While spending a little time on the Catholic Answers forum, I came across an error in a secondary resource I use: What Luther Says by Ewald Plass. This actually turned out to be a helpful error. Back in 2008 I cited Plass stating,
"When in 1518 [Luther] further explained his fifteenth thesis, he remarked: 'I am very certain that there is a purgatory,'... In the Leipzig debate of the following year purgatory was discussed at length...Luther there said he knew that there is a purgatory. The dispute was about the nature of the institution rather than its existence. The 'orthodox' Romanists contended for the meritorious character of the purging. But increasingly Luther could find no room for this figment in Scripture theology. By November 7, 1519, he had progressed far enough to write to Spalatin: 'It is certain that no one is a heretic who does not believe that there is a purgatory,' although he had still professed to believe in its existence in February of that year. In fact, also in the following year in 1520, he still holds to it. But thereafter his language becomes different until...he calls it a fabrication of the devil" [Plass, What Luther Says Volume 1 (St. Louis: Concordia Publishing House, 1959), p. 387-388 n.25].
This information from Plass is helpful in debunking Roman Catholic apologist Gary Michuta's argument that Eck (in debate) forced Luther to abandon the canonicty of 2 Maccabees in order to deny the reality of purgatory (Why Catholic Bibles Are Bigger). According to Michuta, "Eck appealed to 2 Maccabees 12:46 as a clear and incontestable proof from Scripture that Purgatory exists." Gary states, "Luther refused to allow Maccabees into the argument" (Michuta, pp. 248-249), and "This denial of canonical status [of 2 Maccabees] was something new" (p.250). Michuta posits, "Consequently, Maccabees could never be allowed full canonical authority because it contradicts Luther's theology" (p.252). "Luther taught that Scripture alone is the highest and ultimate authority for the individual Christian. When confronted with Scripture that contradicted his theology (as he was with 2 Maccabees 12:43-46, used as a defense of Purgatory), Luther took advantage of the doubts raised by Jerome to deny that ancient book's full canonical weight" (p.309). One can see the picture of Luther being painted: the only way to get out of Eck's scriptural argument for proof of purgatory was to deny that the scriptural proof was truly Scripture! On the Catholic Answers forum, Michuta stated, "Luther was forced to reject (or down-grade) the authority of Maccabees because its meaning unmistakably affirmed Purgatory and all that goes along with it." One must question the motivation applied to Luther by Mr. Michuta in light of the fact that Luther had not yet denied purgatory.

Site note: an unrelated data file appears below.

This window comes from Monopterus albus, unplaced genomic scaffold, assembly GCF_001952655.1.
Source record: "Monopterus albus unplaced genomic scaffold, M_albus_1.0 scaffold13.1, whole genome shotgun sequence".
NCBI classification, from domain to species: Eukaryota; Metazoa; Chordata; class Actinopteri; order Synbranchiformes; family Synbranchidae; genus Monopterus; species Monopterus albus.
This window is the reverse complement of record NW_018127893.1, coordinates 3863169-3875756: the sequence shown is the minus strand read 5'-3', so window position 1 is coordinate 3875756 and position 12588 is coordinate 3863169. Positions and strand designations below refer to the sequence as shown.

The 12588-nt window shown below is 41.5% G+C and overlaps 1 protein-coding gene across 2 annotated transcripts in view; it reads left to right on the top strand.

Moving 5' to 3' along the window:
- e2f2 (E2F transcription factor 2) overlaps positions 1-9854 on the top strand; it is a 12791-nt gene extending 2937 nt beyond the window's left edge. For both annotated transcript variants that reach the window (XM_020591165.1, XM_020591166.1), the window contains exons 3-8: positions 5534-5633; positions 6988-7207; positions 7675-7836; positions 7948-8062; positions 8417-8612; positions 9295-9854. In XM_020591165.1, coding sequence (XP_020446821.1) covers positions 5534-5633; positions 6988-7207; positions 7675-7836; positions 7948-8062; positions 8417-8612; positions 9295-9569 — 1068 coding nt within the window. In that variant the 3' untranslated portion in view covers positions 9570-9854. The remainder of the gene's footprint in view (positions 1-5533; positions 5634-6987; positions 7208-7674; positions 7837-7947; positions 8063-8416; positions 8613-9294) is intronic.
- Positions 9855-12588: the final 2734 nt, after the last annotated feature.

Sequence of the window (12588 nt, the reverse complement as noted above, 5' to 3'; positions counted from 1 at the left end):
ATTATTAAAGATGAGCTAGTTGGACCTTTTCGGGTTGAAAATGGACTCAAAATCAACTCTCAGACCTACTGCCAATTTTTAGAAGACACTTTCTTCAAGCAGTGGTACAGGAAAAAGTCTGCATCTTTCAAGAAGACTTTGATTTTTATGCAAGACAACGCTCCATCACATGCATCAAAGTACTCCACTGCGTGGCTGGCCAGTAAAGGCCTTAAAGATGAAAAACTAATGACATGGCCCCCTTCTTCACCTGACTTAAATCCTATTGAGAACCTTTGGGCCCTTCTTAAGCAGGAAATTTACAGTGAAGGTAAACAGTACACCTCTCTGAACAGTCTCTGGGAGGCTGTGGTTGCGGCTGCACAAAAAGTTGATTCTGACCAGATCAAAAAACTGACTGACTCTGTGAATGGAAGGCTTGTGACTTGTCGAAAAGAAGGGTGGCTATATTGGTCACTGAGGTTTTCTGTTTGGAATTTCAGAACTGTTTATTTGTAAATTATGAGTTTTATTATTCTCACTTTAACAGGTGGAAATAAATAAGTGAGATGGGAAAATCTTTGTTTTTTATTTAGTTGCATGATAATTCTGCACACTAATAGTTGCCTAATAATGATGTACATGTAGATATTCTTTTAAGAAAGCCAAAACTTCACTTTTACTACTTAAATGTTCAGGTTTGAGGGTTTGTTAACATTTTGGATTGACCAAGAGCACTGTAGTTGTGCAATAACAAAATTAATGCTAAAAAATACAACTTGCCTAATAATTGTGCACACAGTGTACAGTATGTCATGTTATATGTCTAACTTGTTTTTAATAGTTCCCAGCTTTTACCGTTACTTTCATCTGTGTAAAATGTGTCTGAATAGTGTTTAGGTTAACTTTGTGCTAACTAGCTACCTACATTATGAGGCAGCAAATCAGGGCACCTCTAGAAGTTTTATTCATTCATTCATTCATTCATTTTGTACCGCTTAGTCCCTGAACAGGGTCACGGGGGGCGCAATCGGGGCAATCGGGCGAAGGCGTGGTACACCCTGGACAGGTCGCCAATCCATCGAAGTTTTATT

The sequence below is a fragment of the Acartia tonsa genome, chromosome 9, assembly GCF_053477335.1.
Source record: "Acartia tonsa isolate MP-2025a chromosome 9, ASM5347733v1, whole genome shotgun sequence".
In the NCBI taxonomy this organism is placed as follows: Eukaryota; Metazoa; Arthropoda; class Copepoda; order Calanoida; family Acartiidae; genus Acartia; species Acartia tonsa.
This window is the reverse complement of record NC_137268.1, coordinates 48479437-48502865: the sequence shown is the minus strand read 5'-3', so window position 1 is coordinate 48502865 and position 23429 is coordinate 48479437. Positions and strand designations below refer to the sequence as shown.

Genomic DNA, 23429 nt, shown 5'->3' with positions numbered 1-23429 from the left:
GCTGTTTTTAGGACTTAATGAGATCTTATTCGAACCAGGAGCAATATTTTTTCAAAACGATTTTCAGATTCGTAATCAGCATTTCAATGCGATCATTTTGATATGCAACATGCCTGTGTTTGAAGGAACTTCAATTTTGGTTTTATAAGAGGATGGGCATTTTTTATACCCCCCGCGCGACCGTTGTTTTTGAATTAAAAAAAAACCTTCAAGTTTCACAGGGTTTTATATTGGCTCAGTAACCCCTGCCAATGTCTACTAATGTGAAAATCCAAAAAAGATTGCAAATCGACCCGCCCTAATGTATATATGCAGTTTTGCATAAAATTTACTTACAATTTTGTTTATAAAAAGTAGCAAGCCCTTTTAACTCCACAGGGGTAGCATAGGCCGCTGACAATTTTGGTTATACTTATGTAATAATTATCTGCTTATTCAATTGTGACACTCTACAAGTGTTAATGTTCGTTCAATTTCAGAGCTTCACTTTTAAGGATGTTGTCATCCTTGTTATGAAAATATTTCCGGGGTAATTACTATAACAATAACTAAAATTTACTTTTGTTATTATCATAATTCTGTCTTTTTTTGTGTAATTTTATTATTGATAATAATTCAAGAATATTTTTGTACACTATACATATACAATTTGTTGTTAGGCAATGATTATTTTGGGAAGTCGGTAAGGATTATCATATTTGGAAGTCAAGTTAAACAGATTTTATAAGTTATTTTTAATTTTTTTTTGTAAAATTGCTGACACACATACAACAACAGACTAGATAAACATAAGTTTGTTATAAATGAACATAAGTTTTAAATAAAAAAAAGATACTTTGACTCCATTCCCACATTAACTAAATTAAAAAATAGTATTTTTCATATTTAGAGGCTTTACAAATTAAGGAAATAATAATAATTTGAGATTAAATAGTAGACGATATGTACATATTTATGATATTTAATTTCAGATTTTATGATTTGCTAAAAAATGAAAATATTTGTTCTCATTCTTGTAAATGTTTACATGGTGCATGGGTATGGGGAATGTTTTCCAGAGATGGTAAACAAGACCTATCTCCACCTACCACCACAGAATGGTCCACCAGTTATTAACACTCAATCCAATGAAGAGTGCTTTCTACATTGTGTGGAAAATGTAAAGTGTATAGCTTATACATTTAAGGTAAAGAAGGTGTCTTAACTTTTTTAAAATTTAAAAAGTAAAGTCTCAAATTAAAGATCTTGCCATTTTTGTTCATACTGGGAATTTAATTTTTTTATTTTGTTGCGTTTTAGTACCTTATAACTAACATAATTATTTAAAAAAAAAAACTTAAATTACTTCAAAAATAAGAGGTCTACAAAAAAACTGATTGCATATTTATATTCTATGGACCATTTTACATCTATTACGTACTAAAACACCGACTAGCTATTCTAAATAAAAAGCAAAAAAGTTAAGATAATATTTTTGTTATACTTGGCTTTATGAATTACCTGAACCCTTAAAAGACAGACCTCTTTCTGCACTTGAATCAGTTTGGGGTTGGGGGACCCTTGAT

Plass shows Luther still maintained a belief in purgatory even after the debate with Eck. Plass though didn't go far enough. The texts he cites to substantiate his assertion (WA 7:451; 454] are not from 1520, but are from the March 1521 treatise Grund und Ursach aller Artikel D. Martin Luthers so durch römische Bulle unrechtlich verdammt sind. But also in 1521, Luther published his Defense and Explanations of all the Articles. Luther states,
THE THIRTY-SEVENTH ARTICLE
That there is a purgatory cannot be proved by those Scriptures which are authentic and trustworthy.
The existence of a purgatory I have never denied. I still hold that it exists, as I have written and admitted many times, though I have found no way of proving it incontrovertibly from Scripture or reason. I find in Scripture that Christ, Abraham, Jacob, Moses, Job, David, Hezekiah, and some others tasted hell in this life. This I think was purgatory, and it seems not beyond belief that some of the dead suffer in like manner. Tauler has much to say about it, and, in short, I myself have come to the conclusion that there is a purgatory, but I cannot force anybody else to come to the same result.